The Ranking Member on Parliament’s Constitutional, Legal and Parliamentary Affairs Committee, Inusah Fuseini wants the Special Prosecutor to speak to President Nana Akufo-Addo about the challenges impeding his work instead of lamenting in the public domain.
The comments follow Martin Amidu’s latest epistle in which he threatened to sue heads of government institutions whose failure to release information to him is hindering his work.
Speaking to the press in Parliament, the Tamale Central MP said Martin Amidu’s recent concerns are not legitimate.
“Where a public servant has reasons to believe that another public servant or an institution of the public service is hindering the performance of his duty, there is no need complaining to the public. You either complain to the supervising ministry or the President of the Republic and you do it in a way that it is not an open public affair. We have seen time again that, when Martin Amidu is confronted with challenges, he writes to the President because it is the President who appointed him. So if he has difficulties fighting corruption, the person you talk to is the President and lay bare the fact which in his view hinders him in the performance of his duty.”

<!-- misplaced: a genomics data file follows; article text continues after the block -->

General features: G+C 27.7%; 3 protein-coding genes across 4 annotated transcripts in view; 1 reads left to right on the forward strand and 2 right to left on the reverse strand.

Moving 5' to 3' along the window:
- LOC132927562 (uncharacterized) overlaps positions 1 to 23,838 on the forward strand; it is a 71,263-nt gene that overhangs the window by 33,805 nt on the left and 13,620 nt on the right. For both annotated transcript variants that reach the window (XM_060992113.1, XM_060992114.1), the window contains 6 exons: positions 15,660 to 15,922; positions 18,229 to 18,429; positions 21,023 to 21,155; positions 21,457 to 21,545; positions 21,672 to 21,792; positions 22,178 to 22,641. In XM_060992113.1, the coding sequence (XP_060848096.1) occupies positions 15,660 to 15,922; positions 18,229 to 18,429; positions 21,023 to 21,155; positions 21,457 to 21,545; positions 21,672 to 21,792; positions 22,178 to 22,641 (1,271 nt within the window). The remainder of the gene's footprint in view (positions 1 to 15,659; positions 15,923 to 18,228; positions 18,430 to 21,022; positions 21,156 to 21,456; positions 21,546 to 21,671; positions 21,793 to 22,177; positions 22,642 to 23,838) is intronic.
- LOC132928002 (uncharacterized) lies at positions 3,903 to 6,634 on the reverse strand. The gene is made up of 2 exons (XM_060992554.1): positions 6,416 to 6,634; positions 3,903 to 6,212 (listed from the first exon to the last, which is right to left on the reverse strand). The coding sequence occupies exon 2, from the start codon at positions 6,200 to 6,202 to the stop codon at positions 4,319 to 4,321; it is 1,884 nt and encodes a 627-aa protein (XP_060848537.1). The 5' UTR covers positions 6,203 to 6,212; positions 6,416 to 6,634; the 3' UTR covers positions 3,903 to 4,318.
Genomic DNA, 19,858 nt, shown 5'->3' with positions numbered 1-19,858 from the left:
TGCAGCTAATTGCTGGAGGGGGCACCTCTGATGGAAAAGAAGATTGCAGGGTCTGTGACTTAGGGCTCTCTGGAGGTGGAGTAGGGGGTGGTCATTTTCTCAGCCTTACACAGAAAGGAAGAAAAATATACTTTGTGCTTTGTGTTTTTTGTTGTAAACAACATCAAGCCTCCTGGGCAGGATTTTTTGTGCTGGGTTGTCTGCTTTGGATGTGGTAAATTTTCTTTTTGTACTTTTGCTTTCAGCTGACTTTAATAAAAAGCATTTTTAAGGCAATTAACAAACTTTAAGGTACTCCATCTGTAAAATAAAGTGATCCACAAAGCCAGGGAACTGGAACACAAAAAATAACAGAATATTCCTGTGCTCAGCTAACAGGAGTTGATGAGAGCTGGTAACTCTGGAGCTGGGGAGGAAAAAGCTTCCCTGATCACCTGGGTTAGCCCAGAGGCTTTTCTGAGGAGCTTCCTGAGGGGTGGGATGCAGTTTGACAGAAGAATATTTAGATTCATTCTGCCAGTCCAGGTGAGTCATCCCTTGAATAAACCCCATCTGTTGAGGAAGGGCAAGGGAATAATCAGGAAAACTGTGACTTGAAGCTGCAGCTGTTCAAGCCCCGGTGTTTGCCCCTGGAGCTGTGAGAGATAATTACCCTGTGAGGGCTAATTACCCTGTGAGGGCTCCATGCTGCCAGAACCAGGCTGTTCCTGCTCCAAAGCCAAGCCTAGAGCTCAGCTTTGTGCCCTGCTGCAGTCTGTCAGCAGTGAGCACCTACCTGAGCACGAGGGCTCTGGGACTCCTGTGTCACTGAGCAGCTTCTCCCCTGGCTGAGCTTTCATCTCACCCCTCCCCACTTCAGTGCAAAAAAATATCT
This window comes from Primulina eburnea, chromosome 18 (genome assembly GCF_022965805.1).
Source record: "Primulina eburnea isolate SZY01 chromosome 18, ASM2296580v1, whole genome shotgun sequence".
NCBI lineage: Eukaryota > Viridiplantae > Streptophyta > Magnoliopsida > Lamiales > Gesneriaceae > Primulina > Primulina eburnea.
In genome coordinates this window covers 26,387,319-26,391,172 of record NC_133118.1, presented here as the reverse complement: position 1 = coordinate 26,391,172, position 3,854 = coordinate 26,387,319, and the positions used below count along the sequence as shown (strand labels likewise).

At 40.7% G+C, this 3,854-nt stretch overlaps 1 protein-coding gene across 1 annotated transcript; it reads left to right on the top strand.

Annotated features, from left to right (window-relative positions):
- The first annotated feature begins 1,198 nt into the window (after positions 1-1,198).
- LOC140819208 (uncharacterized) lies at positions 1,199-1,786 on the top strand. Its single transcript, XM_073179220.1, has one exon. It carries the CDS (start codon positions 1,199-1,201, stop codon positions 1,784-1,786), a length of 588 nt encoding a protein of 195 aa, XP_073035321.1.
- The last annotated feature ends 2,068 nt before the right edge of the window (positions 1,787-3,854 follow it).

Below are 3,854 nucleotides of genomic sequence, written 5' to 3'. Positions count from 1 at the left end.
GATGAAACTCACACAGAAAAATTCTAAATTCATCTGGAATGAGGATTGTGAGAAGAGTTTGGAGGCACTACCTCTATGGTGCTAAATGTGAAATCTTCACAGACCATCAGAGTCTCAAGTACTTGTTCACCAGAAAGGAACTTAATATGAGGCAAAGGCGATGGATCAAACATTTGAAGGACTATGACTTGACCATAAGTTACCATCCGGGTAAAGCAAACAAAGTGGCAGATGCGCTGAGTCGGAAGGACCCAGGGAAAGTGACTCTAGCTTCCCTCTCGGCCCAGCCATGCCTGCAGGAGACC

Describing Martin Amidu’s frustration gimmicks as absurd, the legislator also expressed worry over what he termed as the blame game in the Special Prosecutor’s quest to tackle corruption.
“What is even more worrying, is that Martin Amidu is almost blaming everybody, and this suggests that he thinks that he alone can fight corruption and that the institutions of the state are saboteurs who are not interested in fighting corruption. So if the Special Prosecutor feels that someone is hindering his work in the fight against corruption, the right thing is to complain to the supervising ministry for them to take action against the recalcitrant officers but to write to the public appears to be absurd, wrong and totally uncalled for.”
Martin Amidu has blamed various stumbling blocks for his inability to fulfil his mandate.
He cites the heads of public institutions as one of these frustrations in an article, serving notice he may be compelled to sue the state to release some documents to aid in investigations.
Mr. Amidu has in the past complained about legal and logistical constraints hampering his work as Special Prosecutor.
But he has noted that the biggest challenge facing the Office of the Special Prosecutor is the “heads of institutions who simply refuse to comply with laws designed to ensure good governance and to protect the national purse by fighting corruption.”